The rendering intent determines how colors are converted from one color space to another.
Perceptual aims to preserve the visual relationship between colors so they are perceived as natural to the human eye, even though the color values may change. Perceptual is suitable for images with lots of saturated, out-of-gamut colors.
Relative compares the extreme highlight of the source color space to that of the destination color space and shifts all colors accordingly. Out-of-gamut colors shift to the closest reproducible colors in the destination space. Relative preserves more of the original colors in an image than Perceptual.
Simulate Paper & Ink
Simulates the dingy white of real paper and the dark gray of real black ink. Not available for all profiles.
To edit your photo to bring it within a desired color space, click Create Proof Copy. Lightroom Classic creates a virtual copy that you can adjust to print as you desire. Then, make your adjustments.Pastaba:
If you start adjusting photos and forget to click Create Proof Copy, Lightroom Classic asks if you want to create a virtual copy for soft proofing. Click Create Proof Copy to preserve your original image and work on a copy. Click Make This A Proof to edit the original image. Remember that all editing in Lightroom Classic is non-destructive. If you choose to edit the original image, you can still change your mind or undo your changes later.
Apply Develop adjustments to other photos
As you make adjustments to a photo in the Develop module or in the Quick Develop panel of the Library module, Lightroom Classic keeps a record of the settings. You can copy these settings and apply them to different versions of the photo and to other photos selected in the Filmstrip.
Copy and paste Develop settings
You can copy and paste individual Develop settings from the current photo to another photo in Library and Develop modules. To paste settings to multiple photos, you must be in the Library module.
To copy the current photo’s Develop settings, do one of the following:
In the Develop module, click the Copy button to the left of the toolbar, choose Edit > Copy, or choose Settings > Copy Settings. Select the settings you want and click Copy.
In the Library module, choose Photo > Develop Settings > Copy Settings. Select the settings you want and click Copy.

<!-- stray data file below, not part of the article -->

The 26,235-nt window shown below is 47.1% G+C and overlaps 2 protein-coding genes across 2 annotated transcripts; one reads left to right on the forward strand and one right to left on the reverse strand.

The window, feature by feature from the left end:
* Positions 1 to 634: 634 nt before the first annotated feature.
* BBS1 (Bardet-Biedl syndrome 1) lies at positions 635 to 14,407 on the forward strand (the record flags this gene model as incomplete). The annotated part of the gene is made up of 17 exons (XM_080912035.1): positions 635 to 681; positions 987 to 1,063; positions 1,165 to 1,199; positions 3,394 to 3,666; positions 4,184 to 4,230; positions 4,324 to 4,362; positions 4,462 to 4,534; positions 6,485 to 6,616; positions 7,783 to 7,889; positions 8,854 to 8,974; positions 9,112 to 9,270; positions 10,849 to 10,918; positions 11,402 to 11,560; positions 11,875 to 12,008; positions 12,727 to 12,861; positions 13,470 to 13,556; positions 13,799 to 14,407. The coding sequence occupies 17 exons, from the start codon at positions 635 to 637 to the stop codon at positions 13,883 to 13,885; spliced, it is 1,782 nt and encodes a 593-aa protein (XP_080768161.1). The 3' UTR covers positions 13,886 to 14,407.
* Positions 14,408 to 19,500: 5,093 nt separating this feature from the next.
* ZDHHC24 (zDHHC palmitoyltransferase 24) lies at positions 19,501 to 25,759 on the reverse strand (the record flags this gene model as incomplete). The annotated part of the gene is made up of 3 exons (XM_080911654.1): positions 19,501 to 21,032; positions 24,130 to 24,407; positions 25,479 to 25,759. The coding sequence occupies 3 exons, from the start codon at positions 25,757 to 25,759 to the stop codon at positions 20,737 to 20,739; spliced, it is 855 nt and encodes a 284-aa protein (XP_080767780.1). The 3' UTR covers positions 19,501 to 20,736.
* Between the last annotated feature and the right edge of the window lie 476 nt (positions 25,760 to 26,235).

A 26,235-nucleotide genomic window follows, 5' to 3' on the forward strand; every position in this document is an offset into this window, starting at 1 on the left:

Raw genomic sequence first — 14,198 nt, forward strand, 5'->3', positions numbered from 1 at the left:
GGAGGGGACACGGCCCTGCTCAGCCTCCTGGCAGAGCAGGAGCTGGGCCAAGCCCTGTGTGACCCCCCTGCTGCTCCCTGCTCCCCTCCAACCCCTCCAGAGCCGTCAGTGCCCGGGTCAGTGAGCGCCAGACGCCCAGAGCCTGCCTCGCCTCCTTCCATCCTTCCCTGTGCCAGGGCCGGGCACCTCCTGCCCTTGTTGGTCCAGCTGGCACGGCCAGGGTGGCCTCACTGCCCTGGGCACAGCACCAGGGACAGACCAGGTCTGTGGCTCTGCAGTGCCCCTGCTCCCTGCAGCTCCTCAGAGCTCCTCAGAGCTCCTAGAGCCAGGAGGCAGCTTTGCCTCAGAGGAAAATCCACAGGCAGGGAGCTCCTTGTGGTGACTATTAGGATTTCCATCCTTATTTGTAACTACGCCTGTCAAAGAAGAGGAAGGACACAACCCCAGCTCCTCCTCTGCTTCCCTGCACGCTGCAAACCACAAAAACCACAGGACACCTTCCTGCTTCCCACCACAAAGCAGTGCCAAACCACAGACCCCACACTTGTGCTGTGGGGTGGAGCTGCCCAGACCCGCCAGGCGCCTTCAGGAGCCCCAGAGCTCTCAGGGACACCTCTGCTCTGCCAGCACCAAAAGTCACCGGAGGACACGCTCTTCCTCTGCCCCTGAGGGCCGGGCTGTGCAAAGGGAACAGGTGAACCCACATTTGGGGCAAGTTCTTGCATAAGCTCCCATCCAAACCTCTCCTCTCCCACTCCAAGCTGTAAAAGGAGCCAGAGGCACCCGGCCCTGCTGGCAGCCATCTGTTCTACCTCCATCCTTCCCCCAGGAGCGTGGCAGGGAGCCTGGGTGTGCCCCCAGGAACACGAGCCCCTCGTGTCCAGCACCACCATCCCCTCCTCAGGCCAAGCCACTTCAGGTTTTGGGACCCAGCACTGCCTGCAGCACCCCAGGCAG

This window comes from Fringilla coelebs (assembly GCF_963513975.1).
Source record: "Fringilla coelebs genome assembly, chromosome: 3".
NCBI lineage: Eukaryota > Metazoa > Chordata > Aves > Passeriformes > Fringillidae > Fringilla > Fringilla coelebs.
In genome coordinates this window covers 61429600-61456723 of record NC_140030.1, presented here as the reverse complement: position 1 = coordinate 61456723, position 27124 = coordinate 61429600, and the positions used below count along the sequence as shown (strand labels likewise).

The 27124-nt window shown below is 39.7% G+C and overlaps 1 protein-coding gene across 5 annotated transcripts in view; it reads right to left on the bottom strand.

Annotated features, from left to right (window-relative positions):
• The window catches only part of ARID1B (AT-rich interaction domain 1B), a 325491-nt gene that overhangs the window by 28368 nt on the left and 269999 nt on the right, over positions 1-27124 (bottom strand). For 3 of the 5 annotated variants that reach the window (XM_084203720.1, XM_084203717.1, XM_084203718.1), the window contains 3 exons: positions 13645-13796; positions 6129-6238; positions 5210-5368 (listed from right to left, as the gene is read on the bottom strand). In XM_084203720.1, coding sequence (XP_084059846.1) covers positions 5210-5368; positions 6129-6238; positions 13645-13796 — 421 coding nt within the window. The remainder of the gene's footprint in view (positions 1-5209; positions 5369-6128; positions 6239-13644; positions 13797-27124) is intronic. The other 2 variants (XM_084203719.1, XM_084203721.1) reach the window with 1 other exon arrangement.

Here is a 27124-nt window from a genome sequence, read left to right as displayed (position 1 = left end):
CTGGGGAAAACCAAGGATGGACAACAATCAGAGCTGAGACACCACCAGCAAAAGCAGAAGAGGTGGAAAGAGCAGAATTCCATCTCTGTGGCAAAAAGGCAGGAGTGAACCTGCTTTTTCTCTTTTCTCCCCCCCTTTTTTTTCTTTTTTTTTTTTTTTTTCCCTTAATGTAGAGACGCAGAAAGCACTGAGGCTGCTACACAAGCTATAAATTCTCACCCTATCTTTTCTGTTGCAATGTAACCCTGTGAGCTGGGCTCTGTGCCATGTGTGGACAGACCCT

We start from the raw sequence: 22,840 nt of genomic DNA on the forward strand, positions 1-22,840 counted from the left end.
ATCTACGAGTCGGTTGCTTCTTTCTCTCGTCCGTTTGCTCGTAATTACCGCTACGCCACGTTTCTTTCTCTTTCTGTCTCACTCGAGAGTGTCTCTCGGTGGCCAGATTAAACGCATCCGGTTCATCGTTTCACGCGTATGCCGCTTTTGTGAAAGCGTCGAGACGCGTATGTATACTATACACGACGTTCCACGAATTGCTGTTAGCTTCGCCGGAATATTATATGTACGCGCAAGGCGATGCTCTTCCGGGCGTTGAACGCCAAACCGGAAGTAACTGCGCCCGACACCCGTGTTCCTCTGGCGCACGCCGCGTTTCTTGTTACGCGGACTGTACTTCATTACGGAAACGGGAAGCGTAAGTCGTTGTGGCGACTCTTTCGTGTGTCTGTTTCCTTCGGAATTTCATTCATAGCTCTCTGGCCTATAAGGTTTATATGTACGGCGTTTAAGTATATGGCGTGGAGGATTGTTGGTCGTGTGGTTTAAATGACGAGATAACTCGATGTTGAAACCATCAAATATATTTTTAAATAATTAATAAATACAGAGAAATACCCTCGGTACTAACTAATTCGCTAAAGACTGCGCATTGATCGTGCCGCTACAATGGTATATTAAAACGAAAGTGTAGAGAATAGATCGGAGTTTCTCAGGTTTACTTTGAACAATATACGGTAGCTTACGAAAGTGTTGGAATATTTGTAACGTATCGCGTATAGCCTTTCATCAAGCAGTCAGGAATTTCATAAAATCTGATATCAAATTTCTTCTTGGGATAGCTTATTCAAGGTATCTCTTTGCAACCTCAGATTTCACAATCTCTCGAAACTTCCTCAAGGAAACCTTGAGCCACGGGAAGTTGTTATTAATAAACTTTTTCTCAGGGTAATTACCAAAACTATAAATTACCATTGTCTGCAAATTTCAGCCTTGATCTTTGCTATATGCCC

(Mac OS) The Edit > Copy command in the Library module copies text and metadata. The Edit > Copy command in the Develop module copies selected text in a panel or copies the Develop settings of a selected photo.
To paste the copied Develop settings to one other photo, select that photo in the Filmstrip in the Library or Develop module and do one of the following:
In the Develop module, click the Paste button, choose Edit > Paste, or choose Settings > Paste Settings.
In the Library module, choose Photo > Develop Settings > Paste Settings.
(Mac OS) The Edit > Paste command in the Library module pastes copied text and metadata.
To paste the copied Develop settings to multiple photos, select the photos in the Grid view or the Filmstrip of the Library module and choose Photo > Develop Settings > Paste Settings.Pastaba:
(Mac OS) The Edit > Paste command in the Library module pastes copied text and metadata.
Apply Develop presets using the Painter tool
In the Grid view of the Library module, select the Painter tool in the toolbar, and then choose Settings from the Paint menu in the toolbar.Pastaba:
If the Painter tool does not appear in the toolbar, choose Painter from the toolbar menu.
Choose a Develop preset, such as Creative - Aged Photo, from the pop-up menu in the toolbar, and then click or drag across photos to apply the setting.
To disable the Painter, click the circular well in the toolbar. When disabled, the Painter icon is visible in the toolbar.
Make exposure values consistent in a photo series
The Match Total Exposures command in the Library and Develop modules allows you to easily make a series of photos with varying exposure values appear more consistently exposed. This command automatically adjusts and matches the overall exposure of a selection of photos to that of your Active photo - as computed from the combined aperture, shutter speed, and ISO camera settings.
Ensure that you've applied the necessary adjustments to your Active photo and it is properly exposed.
Hold the Cmd (Mac)/Ctrl (Win) key and select all the photos from the Grid or the Filmstrip whose exposures you want to match.
Do any of the following:
- In the Develop module, choose Settings > Match Total Exposures.
- In the Library module, choose Photo > Develop Settings > Match Total Exposures.
Synchronize settings across multiple photos
The Synchronize command in the Library and Develop modules allows you to apply selected Develop settings of the current photo to other photos in the Filmstrip. (The current photo is indicated by a brighter white border in the Filmstrip thumbnail.)
When only one photo is selected in the Filmstrip, the Sync Settings command is not available. In the Develop module, the Sync button becomes the Previous button; in the Library module, the Sync Settings button is inactive.
- Shift-click or Ctrl-click (Windows) or Command-click (Mac OS) to select other photos in the Filmstrip to synchronize with the current photo, and then do one of the following: